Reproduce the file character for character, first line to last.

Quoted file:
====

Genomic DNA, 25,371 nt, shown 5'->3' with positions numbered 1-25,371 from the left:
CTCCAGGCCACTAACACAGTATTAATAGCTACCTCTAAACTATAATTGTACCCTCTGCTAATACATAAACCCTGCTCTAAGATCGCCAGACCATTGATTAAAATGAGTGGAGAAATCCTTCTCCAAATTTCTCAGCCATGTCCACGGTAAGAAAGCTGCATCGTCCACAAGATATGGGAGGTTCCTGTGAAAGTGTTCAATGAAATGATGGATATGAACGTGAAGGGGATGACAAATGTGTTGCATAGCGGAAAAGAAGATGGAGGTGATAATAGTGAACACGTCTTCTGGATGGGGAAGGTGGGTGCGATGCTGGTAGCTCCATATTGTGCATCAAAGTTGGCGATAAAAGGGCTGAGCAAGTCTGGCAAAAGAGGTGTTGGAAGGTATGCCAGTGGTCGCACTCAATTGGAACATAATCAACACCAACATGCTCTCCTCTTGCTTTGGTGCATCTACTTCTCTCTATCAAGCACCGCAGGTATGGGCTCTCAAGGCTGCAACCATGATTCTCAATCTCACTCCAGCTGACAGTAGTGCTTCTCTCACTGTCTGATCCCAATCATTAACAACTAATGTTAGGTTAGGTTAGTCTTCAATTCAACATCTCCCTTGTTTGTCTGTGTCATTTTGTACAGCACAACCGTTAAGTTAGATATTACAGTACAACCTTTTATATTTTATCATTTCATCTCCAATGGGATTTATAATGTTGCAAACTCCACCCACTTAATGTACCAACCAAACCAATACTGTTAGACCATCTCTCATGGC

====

Genomic DNA, 25,371 nt, shown 5'->3' with positions numbered 1-25,371 from the left:
CTCCAGGCCACTAACACAGTATTAATAGCTACCTCTAAACTATAATTGTACCCTCTGCTAATACATAAACCCTGCTCTAAGATCGCCAGACCATTGATTAAAATGAGTGGAGAAATCCTTCTCCAAATTTCTCAGCCATGTCCACGGTAAGAAAGCTGCATCGTCCACAAGATATGGGAGGTTCCTGTGAAAGTGTTCAATGAAATGATGGATATGAACGTGAAGGGGATGACAAATGTGTTGCATAGCGGAAAAGAAGATGGAGGTGATAATAGTGAACACGTCTTCTGGATGGGGAAGGTGGGTGCGATGCTGGTAGCTCCATATTGTGCATCAAAGTTGGCGATAAAAGGGCTGAGCAAGTCTGGCAAAAGAGGTGTTGGAAGGTATGCCAGTGGTCGCACTCAATTGGAACATAATCAACACCAACATGCTCTCCTCTTGCTTTGGTGCATCTACTTCTCTCTATCAAGCACCGCAGGTATGGGCTCTCAAGGCTGCAACCATGATTCTCAATCTCACTCCAGCTGACAGTAGTGCTTCTCTCACTGTCTGATCCCAATCATTAACAACTAATGTTAGGTTAGGTTAGTCTTCAATTCAACATCTCCCTTGTTTGTCTGTGTCATTTTGTACAGCACAACCGTTAAGTTAGATATTACAGTACAACCTTTTATATTTTATCATTTCATCTCCAATGGGATTTATAATGTTGCAAACTCCACCCACTTAATGTACCAACCAAACCAATACTGTTAGACCATCTCTCATGGC